Conclusion Of Law Definition and Legal Meaning

On this page, you'll find the legal definition and meaning of Conclusion Of Law, written in plain English, along with examples of how it is used.

What is Conclusion Of Law?

It refers to the applicable rules, principles, procedures and laws in the trial to make final judgement, which is determined by the judge after the jury have analysed the facts or evidence that is true.

History and Meaning of Conclusion Of Law

A conclusion of law is a final decision made by a judge in a legal case that determines the rights and obligations of the parties involved. This conclusion is based on the applicable legal rules and principles, as well as the facts and evidence presented at trial. The conclusion of law is often the final step in a legal proceeding, and it is binding on all parties involved.

The origins of the conclusion of law can be traced back to the common law system, which is still used in many countries, including the United States. In this system, judges are tasked with interpreting and applying the law in individual cases. The conclusion of law is the result of this application, and it helps to ensure consistency in legal decisions.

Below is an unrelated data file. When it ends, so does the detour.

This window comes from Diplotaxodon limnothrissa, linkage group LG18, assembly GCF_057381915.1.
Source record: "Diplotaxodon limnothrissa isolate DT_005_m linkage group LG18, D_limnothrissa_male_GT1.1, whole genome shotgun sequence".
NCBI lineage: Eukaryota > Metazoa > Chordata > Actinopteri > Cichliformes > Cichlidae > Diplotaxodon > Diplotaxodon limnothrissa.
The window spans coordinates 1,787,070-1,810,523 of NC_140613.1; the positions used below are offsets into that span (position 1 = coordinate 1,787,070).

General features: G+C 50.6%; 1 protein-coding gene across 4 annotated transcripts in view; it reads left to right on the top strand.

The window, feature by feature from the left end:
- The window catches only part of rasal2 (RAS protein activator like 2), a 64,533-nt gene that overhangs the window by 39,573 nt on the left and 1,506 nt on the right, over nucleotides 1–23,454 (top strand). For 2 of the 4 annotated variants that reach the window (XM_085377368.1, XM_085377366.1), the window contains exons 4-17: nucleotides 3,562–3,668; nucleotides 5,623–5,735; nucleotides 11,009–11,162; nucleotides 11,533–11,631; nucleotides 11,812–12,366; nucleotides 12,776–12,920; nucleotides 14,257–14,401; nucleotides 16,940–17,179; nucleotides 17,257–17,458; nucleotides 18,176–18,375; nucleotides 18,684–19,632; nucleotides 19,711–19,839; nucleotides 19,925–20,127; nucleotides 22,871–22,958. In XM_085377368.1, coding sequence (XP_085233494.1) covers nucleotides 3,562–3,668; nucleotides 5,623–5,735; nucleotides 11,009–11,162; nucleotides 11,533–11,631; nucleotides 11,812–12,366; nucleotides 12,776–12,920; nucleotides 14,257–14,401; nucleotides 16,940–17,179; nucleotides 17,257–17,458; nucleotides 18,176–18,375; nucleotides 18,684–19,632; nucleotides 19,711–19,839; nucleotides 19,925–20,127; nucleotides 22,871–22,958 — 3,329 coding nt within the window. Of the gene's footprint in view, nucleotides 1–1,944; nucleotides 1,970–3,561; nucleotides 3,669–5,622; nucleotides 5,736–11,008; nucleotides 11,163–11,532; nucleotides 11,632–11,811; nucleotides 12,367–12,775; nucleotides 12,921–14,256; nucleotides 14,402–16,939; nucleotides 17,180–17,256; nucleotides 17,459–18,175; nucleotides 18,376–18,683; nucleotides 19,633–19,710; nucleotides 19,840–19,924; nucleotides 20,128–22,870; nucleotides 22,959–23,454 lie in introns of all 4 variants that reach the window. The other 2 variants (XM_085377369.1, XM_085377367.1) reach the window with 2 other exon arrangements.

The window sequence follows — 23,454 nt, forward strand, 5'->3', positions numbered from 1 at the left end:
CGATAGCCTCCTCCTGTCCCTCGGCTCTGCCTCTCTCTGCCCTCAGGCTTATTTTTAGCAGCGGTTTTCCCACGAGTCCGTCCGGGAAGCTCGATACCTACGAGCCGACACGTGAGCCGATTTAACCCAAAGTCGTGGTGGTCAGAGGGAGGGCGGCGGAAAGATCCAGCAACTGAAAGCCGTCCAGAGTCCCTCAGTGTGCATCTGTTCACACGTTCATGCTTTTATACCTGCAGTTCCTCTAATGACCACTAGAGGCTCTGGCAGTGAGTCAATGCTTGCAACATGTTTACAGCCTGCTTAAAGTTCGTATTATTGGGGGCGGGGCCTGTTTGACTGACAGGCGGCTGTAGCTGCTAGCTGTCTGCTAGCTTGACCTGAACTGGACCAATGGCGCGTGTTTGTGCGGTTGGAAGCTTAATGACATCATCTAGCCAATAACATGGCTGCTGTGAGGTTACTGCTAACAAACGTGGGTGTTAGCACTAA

Examples of Conclusion Of Law

  1. In a criminal case, the conclusion of law might be that the defendant is guilty of the crime they were accused of.

  2. In a civil case, the conclusion of law might be that one party is liable for damages or must perform a specific action.

  3. In an administrative hearing, the conclusion of law might be that a permit was improperly denied or that a regulation is unconstitutional.

Legal Terms Similar to Conclusion Of Law

  1. Finding of fact - A determination by a judge or jury as to what the facts of a case are.

  2. Judgment - The final decision of a court in a case, which may include conclusions of law and findings of fact.

  3. Order - A court's decision regarding a motion or request made by one of the parties involved in a case.

  4. Ruling - A decision made by a judge or court regarding a question of law or procedure.